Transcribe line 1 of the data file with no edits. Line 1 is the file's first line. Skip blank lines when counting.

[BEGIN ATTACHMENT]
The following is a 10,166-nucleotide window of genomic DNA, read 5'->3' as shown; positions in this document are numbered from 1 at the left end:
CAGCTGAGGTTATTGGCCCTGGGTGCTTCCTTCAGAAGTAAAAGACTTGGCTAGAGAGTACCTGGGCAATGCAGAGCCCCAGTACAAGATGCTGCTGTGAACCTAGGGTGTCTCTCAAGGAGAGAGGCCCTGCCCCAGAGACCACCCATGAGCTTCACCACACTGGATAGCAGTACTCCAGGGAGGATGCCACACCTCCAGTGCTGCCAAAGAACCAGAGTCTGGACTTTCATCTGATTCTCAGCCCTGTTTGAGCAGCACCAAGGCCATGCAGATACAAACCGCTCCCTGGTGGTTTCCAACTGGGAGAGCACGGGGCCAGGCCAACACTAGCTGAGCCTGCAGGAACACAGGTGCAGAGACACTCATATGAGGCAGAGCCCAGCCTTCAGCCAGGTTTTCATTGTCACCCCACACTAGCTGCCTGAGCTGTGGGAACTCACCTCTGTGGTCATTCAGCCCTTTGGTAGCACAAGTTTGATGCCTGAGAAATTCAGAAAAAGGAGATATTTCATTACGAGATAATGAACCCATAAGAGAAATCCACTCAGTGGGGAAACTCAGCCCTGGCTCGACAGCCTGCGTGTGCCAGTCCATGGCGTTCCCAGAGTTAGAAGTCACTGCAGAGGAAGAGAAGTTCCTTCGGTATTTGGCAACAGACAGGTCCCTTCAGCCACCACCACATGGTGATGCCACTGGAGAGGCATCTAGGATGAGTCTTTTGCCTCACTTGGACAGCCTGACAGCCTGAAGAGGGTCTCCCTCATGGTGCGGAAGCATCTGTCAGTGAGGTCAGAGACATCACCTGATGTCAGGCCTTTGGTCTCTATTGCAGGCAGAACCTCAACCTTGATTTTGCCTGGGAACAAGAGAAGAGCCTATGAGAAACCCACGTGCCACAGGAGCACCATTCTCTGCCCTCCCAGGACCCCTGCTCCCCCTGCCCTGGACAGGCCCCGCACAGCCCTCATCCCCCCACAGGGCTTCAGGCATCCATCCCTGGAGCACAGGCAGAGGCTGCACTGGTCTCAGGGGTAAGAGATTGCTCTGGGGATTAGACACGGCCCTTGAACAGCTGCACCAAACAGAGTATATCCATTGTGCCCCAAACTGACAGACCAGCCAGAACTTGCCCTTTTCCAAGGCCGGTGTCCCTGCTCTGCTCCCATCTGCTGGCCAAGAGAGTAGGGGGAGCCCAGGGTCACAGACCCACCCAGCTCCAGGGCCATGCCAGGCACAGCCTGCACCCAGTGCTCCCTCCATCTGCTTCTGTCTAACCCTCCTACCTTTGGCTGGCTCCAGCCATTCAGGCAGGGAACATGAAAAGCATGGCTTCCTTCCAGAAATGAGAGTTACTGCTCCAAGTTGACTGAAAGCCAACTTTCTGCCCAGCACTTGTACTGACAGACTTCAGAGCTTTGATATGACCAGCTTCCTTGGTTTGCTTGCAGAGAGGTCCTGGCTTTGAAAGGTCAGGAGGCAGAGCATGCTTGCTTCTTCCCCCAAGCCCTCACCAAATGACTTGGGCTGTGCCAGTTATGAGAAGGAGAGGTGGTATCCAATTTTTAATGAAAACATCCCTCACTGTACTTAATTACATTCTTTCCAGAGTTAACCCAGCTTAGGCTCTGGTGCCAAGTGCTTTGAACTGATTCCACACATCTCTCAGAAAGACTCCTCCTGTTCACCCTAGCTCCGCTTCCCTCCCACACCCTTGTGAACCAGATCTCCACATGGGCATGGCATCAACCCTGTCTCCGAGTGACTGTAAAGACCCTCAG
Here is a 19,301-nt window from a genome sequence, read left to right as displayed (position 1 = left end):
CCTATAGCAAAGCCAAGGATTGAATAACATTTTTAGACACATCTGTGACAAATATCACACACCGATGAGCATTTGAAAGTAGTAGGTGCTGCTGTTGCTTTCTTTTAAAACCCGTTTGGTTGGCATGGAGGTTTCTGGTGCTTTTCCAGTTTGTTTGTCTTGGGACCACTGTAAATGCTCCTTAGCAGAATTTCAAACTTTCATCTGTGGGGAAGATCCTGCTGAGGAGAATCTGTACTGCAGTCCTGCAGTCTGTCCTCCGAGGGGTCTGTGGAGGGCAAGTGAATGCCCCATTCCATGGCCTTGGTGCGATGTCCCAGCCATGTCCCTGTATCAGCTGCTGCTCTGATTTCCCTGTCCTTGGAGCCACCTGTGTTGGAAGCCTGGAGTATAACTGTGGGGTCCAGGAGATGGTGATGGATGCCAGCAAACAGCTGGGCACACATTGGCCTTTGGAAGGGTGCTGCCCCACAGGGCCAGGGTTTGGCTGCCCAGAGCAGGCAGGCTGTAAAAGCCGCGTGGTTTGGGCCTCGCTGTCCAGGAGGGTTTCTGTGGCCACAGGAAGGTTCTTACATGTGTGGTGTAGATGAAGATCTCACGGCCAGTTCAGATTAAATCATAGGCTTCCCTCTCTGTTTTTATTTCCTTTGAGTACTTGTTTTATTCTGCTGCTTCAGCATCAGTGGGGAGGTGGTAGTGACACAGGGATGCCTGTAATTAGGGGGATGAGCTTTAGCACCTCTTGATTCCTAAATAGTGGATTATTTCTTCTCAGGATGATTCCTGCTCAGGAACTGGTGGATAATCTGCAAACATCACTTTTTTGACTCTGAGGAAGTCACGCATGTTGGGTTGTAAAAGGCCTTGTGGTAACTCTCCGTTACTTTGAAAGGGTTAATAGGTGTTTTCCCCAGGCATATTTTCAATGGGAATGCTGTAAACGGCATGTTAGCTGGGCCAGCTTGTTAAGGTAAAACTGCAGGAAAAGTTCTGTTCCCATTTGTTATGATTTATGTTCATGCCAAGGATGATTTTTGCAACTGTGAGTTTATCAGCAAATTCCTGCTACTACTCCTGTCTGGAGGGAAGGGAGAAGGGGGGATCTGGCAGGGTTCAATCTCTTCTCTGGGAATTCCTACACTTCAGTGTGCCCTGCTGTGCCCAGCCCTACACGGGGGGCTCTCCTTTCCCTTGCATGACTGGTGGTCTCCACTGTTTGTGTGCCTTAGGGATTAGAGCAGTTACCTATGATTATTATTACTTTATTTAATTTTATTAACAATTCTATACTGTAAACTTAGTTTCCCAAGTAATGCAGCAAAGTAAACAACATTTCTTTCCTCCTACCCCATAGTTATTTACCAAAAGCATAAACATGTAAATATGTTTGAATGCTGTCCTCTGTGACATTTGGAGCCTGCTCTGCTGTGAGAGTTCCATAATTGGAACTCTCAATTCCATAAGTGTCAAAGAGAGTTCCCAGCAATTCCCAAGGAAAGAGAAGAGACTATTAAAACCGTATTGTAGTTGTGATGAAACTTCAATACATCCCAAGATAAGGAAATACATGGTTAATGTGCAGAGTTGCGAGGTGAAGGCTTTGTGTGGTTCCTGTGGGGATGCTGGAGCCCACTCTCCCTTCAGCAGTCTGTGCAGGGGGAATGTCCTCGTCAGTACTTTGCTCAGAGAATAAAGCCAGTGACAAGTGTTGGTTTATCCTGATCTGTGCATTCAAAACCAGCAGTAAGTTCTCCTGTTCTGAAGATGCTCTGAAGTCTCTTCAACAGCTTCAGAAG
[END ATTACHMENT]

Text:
The following is a 10,166-nucleotide window of genomic DNA, read 5'->3' as shown; positions in this document are numbered from 1 at the left end: